By Elizabeth Van Pilsum, Staff Writer
Saint Vincent College has been working to strike the perfect balance between preserving the distinction of the campus and adapting to all the needs the modern world presents. To best ensure the benefit of the community while incorporating these changes, a committee of representatives from all entities on campus, including the monastery, has been formed. It is spearheaded by Dr. Jeff Mallory, Executive Vice President and Chief Operating Officer. Together, the committee has created the Master Plan.
“A master plan provides an opportunity to fulfill a periodic assessment of the campus and its potential needs,” said Dr. Mallory. “It looks at multiple areas of the college community. It's commonplace in higher education when you think of the needs that surround a college community, including facilities, the needs of the current students, and making sure we’re providing the best to those in the community.”
The aim of the Master Plan is to improve the physical layout here at Saint Vincent through landscaping and renovations, as well to increase environmental sustainability. The last time Saint Vincent implemented a master plan, it was concluded in 2012. Much has changed since then, and the college felt that now is the right time to create and enact another master plan.
“We've had between fifteen and twenty small group conversations here on this campus community,” Dr. Mallory said. “We’ve talked with everybody from students, to faculty, to administration. They all give input into what we should consider for the Master Plan. We look at everything that’s been considered and we start to narrow it down.”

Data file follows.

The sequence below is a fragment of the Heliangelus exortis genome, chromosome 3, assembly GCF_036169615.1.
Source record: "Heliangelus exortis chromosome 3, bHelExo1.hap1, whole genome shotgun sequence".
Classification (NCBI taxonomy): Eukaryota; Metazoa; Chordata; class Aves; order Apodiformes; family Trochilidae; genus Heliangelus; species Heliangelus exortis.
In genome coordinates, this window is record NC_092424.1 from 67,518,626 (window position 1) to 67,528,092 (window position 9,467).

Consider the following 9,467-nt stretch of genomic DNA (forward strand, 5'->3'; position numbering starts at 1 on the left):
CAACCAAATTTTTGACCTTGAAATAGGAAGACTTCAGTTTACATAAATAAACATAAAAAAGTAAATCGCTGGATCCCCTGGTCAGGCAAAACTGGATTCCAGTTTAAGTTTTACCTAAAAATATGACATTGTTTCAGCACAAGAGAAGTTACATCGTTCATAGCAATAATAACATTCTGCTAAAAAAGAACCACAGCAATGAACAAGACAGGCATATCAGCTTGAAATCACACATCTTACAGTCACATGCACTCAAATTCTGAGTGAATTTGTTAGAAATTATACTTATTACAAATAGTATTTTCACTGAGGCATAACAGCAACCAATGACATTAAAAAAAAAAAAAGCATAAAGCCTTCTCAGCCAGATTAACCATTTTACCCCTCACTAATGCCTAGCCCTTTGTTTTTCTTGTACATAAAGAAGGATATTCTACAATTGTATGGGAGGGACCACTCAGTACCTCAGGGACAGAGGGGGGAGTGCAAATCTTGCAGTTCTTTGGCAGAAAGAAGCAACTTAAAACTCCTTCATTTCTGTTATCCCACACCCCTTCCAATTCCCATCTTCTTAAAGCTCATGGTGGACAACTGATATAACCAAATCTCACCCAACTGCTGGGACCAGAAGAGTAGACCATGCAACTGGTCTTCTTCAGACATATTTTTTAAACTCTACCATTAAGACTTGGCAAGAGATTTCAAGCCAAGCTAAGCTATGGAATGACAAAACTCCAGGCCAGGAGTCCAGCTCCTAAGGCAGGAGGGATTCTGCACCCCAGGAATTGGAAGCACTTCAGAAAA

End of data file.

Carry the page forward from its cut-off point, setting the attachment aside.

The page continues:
Some elements of the Master Plan have already been put into effect: the Carey Fitness Center was renovated over the summer and the gymnasium has been freshly painted, with a plan to add more graphics soon. One of the most exciting changes ahead is the construction of the Dunlap Family Athletic and Recreation Center, which is expected to begin construction in the Spring 2023 semester.
Another potential outcome of the Master Plan is the demolition and replacement of certain older residential halls. “They’re very much dated,” Dr. Mallory said. “The architectural design is not what you’re used to seeing today. We also look at studies and patterns of residential use. We look at the usage percentage of those residential halls, so it’s very much a data-driven decision.”
The time and attention that is required for upkeep of residential halls are also taken into account. As the buildings become older, it becomes less practical to continue putting in resources to maintain them, which is the case for Saint Scholastica Hall.
“Saint Scholastica, in our eyes, is a building that is close to the end of its life cycle,” said Dr. Mallory. “The college has put a lot of resources into that building, but quite frankly it’s expensive to upkeep, so that’s a building we’d consider potentially demolishing.”
The major findings of the master plan will be presented to the Saint Vincent community in November of this year, and the plan will be finalized at some point in the Spring 2023 semester. The plan does not have a specific end date in sight but will be a continuous implementation of what the college deems necessary for the next eight to ten years. While not everything in the master plan will come to fruition, many changes will occur.
Dr. Mallory is excited to see the community grow through the Master Plan. He said, “It’s refreshing to see all constituencies including our monastic community and seminary come together and not only identify things to focus on but to come to an agreement of how to move forward […] It showcases Saint Vincent in a good way and highlights the strength of our community when you have people that want to work together and that always strive to put their best effort forward.”
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